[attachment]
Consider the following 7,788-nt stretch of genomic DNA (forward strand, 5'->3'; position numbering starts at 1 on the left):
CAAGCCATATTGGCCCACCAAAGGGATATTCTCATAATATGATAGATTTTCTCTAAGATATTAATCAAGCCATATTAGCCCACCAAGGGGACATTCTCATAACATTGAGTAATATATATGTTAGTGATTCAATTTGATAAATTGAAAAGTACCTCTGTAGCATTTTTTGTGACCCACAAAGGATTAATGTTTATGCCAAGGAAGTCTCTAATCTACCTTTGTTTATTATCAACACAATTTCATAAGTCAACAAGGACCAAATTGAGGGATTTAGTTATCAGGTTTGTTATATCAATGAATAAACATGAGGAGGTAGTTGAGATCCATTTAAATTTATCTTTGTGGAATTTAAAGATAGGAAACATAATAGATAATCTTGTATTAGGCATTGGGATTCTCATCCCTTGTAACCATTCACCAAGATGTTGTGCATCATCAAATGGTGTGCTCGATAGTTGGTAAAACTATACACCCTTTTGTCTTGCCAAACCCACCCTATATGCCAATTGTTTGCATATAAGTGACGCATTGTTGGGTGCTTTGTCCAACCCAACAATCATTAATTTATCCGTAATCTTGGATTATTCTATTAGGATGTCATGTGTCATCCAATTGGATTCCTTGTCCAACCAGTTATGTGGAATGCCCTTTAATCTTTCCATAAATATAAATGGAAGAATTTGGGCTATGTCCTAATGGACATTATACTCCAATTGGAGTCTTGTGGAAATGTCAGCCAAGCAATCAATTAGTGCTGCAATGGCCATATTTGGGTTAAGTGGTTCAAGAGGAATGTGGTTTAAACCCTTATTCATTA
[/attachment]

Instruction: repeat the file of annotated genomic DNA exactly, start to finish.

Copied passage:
Consider the following 7,788-nt stretch of genomic DNA (forward strand, 5'->3'; position numbering starts at 1 on the left):
CAAGCCATATTGGCCCACCAAAGGGATATTCTCATAATATGATAGATTTTCTCTAAGATATTAATCAAGCCATATTAGCCCACCAAGGGGACATTCTCATAACATTGAGTAATATATATGTTAGTGATTCAATTTGATAAATTGAAAAGTACCTCTGTAGCATTTTTTGTGACCCACAAAGGATTAATGTTTATGCCAAGGAAGTCTCTAATCTACCTTTGTTTATTATCAACACAATTTCATAAGTCAACAAGGACCAAATTGAGGGATTTAGTTATCAGGTTTGTTATATCAATGAATAAACATGAGGAGGTAGTTGAGATCCATTTAAATTTATCTTTGTGGAATTTAAAGATAGGAAACATAATAGATAATCTTGTATTAGGCATTGGGATTCTCATCCCTTGTAACCATTCACCAAGATGTTGTGCATCATCAAATGGTGTGCTCGATAGTTGGTAAAACTATACACCCTTTTGTCTTGCCAAACCCACCCTATATGCCAATTGTTTGCATATAAGTGACGCATTGTTGGGTGCTTTGTCCAACCCAACAATCATTAATTTATCCGTAATCTTGGATTATTCTATTAGGATGTCATGTGTCATCCAATTGGATTCCTTGTCCAACCAGTTATGTGGAATGCCCTTTAATCTTTCCATAAATATAAATGGAAGAATTTGGGCTATGTCCTAATGGACATTATACTCCAATTGGAGTCTTGTGGAAATGTCAGCCAAGCAATCAATTAGTGCTGCAATGGCCATATTTGGGTTAAGTGGTTCAAGAGGAATGTGGTTTAAACCCTTATTCATTA